Towards the end of the week, I got to do some more catching up. I spent a day in Silicon Valley with family: Denis and Shana and my cousins Anora and Quinn. The kids have probably grown a foot and a half since I last saw them, so it was really fun to get to play with them. Shana works in HR at Google and took Denis and I around the Googleplex, which lived up to its reputation as a geek’s utopia. I also had a chance to meet up with Jessica, another friend from high school; we all went to Tommy’s Yucatan Restaurant, which is famous for their top-shelf tequila and is where my stepdad proposed to my mom.

So I had really great time overall. San Francisco is my favorite city in the United States and I’d love to find a software job out there. It isn’t making the prospects of living in Boulder, Denver or Fort Collins any less attractive, though; I had a great time there and I’m sure I’ll be having a great time there again regardless of where life takes me.

Below are the photos I took while I was there. (Denis took a couple of them while Quinn’s wrestling skills had me incapacitated.) I should also mention that Alan is way more of a shutterbug than I, and also spends a lot more time taking pictures of actual people instead of my transfixion on architecture and the like. He has a couple of great galleries from my time there: [One] [Two]

2009 Travel Log

I just finished my last trip of the year. I just realized how much time this year I’ve spent sitting on some form of transportation, and there’s been a ton. Here’s every trip I’ve taken, ordered by transit method:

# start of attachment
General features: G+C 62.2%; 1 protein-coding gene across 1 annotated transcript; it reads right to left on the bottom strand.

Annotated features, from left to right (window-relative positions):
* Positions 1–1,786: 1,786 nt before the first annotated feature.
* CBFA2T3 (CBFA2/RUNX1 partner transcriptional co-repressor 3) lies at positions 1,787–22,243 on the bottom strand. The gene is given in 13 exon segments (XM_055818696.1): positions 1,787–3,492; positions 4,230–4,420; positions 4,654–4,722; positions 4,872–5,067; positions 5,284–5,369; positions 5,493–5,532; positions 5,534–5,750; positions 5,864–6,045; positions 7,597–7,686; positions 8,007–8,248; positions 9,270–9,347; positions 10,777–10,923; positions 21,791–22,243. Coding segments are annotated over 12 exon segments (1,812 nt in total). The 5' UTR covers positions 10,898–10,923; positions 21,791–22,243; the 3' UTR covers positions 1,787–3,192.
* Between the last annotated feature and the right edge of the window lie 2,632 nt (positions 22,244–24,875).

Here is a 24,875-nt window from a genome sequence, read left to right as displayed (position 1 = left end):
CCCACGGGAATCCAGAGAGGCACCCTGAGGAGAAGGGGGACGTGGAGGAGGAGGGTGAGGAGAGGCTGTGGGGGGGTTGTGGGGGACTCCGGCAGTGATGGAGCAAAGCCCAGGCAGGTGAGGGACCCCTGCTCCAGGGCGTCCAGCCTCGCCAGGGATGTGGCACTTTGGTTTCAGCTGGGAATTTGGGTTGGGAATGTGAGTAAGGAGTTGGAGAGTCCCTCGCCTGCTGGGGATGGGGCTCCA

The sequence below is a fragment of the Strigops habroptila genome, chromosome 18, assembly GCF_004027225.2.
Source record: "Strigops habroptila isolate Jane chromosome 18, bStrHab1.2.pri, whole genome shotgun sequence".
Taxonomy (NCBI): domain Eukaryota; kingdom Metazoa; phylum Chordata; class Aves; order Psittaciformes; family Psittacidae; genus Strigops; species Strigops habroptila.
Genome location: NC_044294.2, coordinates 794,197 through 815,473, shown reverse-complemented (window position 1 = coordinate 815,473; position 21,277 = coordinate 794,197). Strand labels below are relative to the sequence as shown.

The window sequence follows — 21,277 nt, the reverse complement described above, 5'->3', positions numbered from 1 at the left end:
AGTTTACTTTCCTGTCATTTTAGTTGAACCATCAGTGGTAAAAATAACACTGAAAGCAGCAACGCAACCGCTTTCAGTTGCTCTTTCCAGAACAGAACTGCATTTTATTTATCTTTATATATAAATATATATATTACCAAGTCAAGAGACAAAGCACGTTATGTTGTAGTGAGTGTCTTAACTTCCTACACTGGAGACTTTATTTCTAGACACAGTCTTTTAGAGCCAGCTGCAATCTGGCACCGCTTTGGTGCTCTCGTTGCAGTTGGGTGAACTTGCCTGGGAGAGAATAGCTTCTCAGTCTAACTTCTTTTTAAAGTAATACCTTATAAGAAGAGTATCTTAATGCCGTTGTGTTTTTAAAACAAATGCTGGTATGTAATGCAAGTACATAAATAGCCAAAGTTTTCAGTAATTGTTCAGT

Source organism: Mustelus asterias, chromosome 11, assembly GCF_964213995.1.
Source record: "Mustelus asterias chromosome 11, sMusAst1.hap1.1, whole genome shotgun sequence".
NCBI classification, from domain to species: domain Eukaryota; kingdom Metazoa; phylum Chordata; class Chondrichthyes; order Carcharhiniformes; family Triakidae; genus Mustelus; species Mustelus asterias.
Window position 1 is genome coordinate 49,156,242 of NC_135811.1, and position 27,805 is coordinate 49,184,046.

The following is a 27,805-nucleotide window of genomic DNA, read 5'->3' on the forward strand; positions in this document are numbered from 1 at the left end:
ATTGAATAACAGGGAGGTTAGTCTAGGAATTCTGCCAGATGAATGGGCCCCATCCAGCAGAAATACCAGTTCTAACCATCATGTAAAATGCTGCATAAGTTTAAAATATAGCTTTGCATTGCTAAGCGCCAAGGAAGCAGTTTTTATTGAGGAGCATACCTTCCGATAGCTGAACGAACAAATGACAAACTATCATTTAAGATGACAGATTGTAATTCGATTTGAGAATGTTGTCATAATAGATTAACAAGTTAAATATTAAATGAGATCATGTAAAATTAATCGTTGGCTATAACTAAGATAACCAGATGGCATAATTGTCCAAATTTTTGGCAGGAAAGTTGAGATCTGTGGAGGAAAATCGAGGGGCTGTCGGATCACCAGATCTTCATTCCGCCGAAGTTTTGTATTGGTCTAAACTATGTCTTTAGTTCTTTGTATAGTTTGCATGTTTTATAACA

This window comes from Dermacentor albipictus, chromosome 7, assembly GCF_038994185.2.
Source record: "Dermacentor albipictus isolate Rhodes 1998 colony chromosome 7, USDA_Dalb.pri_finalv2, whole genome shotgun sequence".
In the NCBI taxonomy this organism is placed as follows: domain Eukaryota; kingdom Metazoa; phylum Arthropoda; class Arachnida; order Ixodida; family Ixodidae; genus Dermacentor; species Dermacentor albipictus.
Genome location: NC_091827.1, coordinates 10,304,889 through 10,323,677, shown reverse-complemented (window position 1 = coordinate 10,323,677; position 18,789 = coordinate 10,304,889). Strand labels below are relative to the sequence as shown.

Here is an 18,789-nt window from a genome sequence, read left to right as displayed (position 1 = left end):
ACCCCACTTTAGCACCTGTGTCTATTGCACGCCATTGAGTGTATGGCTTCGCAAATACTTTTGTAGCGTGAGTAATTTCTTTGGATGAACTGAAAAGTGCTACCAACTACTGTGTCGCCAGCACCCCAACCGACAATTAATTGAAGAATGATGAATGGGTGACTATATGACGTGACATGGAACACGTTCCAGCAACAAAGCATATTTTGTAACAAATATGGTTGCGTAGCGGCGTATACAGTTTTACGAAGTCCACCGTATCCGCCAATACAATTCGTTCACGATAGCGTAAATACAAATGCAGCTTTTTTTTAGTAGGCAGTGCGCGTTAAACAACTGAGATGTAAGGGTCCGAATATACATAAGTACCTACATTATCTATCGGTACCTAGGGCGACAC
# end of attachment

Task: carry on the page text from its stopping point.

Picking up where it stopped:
Air:
Denver-Philadelphia
Philadelphia-Madrid
Granada-Liverpool
Liverpool-Amsterdam
Amsterdam-Barcelona
Barcelona-Granada
Madrid-Dusseldorf
Dusseldorf-Prague
Prague-Frankfurt
Frankfurt-Madrid
Madrid-Dublin
Dublin-Chicago
Chicago-Denver
Denver-Cleveland
Cleveland-Harrisburg
Harrisburg-Cleveland
Cleveland-Denver

Bus:
Madrid-Toledo
Toledo-Granada
Granada-Sevilla
Sevilla-Córdoba-Granada
Granada-Rónda-Málaga
Málaga-Granada
Granada-Morocco-Granada (60+hours on the bus in a week)
Granada-La Taha, Alpujarras
Granada-Madrid
Prague-Terezín-Prague
Madrid-Granada
Valencia-Barcelona
Barcelona-Madrid

Ferry:
Spain-Morocco and back

Train:
Granada-Valencia

Metropolitan transit:
Madrid
Granada
Liverpool
Amsterdam
Prague
Valencia
Barcelona (way too many hours in the metro with 150 lbs+ of bags)
Dublin
Fort Collins
Denver

I definitely got around, but I’m looking forward to a more… Stationary 2010.

On Yesterday’s “Terrorist” Incident

Airport security yet again failed to catch a person’s improvised weapon aboard a plane yesterday. Passengers yet again proved that they aren’t going to let shit happen on a plane in the first place. The cabin of a plane is no longer a viable place from which to carry out a terrorist act.

The American government responded by adding more “security” measures.

I’d feel a lot safer if my government focused on making less enemies in the world instead of treating us all as if we are the enemy ourselves. That isn’t the kind of self-fulfilling prophecy I like.